Such a Small Thing

by Karen Bellenir

The power of tiny things has been very much on my mind. With good cause. One Saturday morning last month, I rolled over and the room started spinning. The ceiling light whirled round and round. Gravity seemed unreliable. I shut my eyes and held onto the side of the mattress to keep from falling off the planet. The slightest movement caused the world around me to resume its spiraling frenzy. I recalled the old David Bowie song featuring an astronaut who drifted off into space, and I feared a similar fate.

With my husband's help, I managed to get dressed. He drove me to the emergency department at Centra Southside Hospital. The attending doctor made an immediate diagnosis. He said I had a classic, text-book case of something called benign positional vertigo. He explained that it was caused by the displacement of small rocks in the inner ear. In medical terms, these rocks are called otoliths. They are composed of limestone and protein. When the otoliths are positioned where they belong, they enable a person to maintain balance. Misplaced, they send incorrect signals to the brain about the body's orientation in space. The brain tries to reconcile false information from the affected ear with accurate information from the unaffected ear. This creates a sensation of uncontrolled spinning.

Rocks in my head! My children have probably suspected this all along, but it came as a surprise to me.

I wondered about the size of these rocks. According to Timothy C. Hain, MD, a doctor specializing in dizziness, their size in humans ranges from 3 to 30 microns with an average size of 10 microns. Apparently fish have them too, and they're a lot bigger in fish—big enough to measure on a ruler in fractions of an inch.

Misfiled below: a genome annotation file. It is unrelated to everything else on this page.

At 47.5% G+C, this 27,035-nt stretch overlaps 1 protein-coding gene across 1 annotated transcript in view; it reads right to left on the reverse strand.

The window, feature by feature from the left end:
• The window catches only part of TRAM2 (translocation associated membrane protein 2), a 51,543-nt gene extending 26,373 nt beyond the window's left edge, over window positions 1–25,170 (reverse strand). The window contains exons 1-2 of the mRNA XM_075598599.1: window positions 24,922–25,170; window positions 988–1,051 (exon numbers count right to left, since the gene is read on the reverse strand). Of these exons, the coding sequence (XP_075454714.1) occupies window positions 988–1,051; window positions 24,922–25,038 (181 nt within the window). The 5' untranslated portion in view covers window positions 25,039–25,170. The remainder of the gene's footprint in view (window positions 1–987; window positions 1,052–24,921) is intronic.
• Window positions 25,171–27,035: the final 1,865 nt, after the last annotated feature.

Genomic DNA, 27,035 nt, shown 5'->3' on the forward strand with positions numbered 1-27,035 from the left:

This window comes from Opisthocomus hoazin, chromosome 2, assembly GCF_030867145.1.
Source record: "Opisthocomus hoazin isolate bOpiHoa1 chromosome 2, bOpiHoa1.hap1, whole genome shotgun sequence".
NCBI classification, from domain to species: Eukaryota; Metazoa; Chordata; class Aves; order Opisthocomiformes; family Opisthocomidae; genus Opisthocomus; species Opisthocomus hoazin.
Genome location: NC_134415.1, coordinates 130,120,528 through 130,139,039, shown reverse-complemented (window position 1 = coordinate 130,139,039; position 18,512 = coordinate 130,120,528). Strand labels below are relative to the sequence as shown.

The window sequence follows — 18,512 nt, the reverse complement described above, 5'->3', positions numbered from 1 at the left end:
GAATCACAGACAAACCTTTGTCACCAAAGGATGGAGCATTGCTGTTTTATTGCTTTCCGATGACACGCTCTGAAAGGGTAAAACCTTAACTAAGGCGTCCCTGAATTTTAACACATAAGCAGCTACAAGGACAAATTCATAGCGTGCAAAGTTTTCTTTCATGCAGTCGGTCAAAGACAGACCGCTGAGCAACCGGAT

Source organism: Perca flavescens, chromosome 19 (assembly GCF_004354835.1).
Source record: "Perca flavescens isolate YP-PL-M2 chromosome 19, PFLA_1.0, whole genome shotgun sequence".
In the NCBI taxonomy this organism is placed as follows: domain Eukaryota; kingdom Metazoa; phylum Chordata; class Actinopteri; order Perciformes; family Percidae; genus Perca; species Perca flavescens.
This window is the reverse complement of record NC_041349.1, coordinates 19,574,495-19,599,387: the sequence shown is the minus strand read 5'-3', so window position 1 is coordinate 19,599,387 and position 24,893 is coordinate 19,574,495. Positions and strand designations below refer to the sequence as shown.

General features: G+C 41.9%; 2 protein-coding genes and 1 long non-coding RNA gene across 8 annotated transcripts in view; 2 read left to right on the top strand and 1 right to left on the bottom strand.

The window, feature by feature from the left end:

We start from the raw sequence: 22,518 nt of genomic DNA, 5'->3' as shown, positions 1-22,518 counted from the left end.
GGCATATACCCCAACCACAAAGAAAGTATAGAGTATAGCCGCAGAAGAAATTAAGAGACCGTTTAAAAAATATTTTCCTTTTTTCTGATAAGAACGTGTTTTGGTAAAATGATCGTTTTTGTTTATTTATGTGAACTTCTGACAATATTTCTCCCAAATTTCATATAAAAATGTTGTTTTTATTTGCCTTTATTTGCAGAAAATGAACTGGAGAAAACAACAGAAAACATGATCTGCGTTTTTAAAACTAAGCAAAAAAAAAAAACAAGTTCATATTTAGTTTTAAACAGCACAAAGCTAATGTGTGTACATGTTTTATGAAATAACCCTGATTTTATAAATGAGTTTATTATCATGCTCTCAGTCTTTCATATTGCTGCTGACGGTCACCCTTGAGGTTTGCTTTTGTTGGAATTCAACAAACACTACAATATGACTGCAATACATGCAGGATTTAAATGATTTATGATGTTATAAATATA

For the human size, however, I couldn't envision how big a micron was. I knew the definition, that a micron was one-millionth of a meter, but that was too abstract a concept. I had a ruler that included centimeters (hundredths of meters) and millimeters (thousandths of meters), but that still didn't help me envision the size of something that might be as tiny as 3 millionths of a meter.

Turning to the internet for help, I found the site of a company called Industrial Specialities Manufacturing. They explained that a micron was about 1/25,000 of an inch. That meant a line of 2,500 otoliths with an average size of 10 microns would measure one inch. I started to get a vague feeling for how small these things were.

I looked farther and found other micron comparisons from Clearstream Filters, Inc. According to them, the limit of visibility is about 40 microns. In other words, even a large human otolith at 30 microns is too small to be seen with the unaided eye. For comparison, a human hair is about 70 microns in diameter. An average otolith of 10 microns compares with a single grain of talcum powder. At the small end, an otolith of 3 microns is between one-quarter and one-third the size of a red blood cell.

So as rocks go, otoliths are indeed teeny. But for being such small things, they certainly have a dramatic effect on a person's perception of the entire world. That fact led me to think about how other seemingly small things can have huge effects. How a teacher's kind word can inspire a career or how a gentle touch of the hand can turn despair into hope. A Biblical parable identifies a mustard seed as the smallest of garden seeds, and it says that faith of even this tiny size can change the world.

When I think about the size of the entire earth, I wonder if a person by comparison might be about the size of an otolith. And then I remember that one small child born more than 2,000 years ago certainly put his spin on all of history. As I prepare to celebrate the remembrance of his birth, I wish you and your family a Merry Christmas and a happy holiday season.

Originally published December 2011 in the author's newspaper column, "Happy to Be Here," appearing in the Farmville Herald. Now available in Happy to Be Here: A Transplant Takes Root in Farmville, Virginia, by Karen Bellenir, © 2016 Pier Press; reprinted with permission.

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